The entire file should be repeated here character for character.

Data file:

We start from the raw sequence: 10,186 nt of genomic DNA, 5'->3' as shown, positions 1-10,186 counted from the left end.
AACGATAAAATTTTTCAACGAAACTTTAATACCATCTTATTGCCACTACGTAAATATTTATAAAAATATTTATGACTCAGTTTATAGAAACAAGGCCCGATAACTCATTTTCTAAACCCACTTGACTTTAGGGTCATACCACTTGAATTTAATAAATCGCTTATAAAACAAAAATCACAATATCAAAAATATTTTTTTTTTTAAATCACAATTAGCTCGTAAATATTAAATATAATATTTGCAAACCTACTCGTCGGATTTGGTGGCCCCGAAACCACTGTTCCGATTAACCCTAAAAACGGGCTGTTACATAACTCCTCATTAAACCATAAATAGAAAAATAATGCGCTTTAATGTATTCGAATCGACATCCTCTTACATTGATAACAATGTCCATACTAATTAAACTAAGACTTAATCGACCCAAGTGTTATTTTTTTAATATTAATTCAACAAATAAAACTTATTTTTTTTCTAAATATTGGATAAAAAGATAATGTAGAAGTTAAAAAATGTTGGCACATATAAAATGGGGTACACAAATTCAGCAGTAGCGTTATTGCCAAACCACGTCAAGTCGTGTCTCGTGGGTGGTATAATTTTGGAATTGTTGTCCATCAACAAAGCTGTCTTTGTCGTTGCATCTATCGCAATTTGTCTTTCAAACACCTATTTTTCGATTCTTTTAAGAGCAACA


We start from the raw sequence: 10,186 nt of genomic DNA, 5'->3' as shown, positions 1-10,186 counted from the left end.
AACGATAAAATTTTTCAACGAAACTTTAATACCATCTTATTGCCACTACGTAAATATTTATAAAAATATTTATGACTCAGTTTATAGAAACAAGGCCCGATAACTCATTTTCTAAACCCACTTGACTTTAGGGTCATACCACTTGAATTTAATAAATCGCTTATAAAACAAAAATCACAATATCAAAAATATTTTTTTTTTTAAATCACAATTAGCTCGTAAATATTAAATATAATATTTGCAAACCTACTCGTCGGATTTGGTGGCCCCGAAACCACTGTTCCGATTAACCCTAAAAACGGGCTGTTACATAACTCCTCATTAAACCATAAATAGAAAAATAATGCGCTTTAATGTATTCGAATCGACATCCTCTTACATTGATAACAATGTCCATACTAATTAAACTAAGACTTAATCGACCCAAGTGTTATTTTTTTAATATTAATTCAACAAATAAAACTTATTTTTTTTCTAAATATTGGATAAAAAGATAATGTAGAAGTTAAAAAATGTTGGCACATATAAAATGGGGTACACAAATTCAGCAGTAGCGTTATTGCCAAACCACGTCAAGTCGTGTCTCGTGGGTGGTATAATTTTGGAATTGTTGTCCATCAACAAAGCTGTCTTTGTCGTTGCATCTATCGCAATTTGTCTTTCAAACACCTATTTTTCGATTCTTTTAAGAGCAACA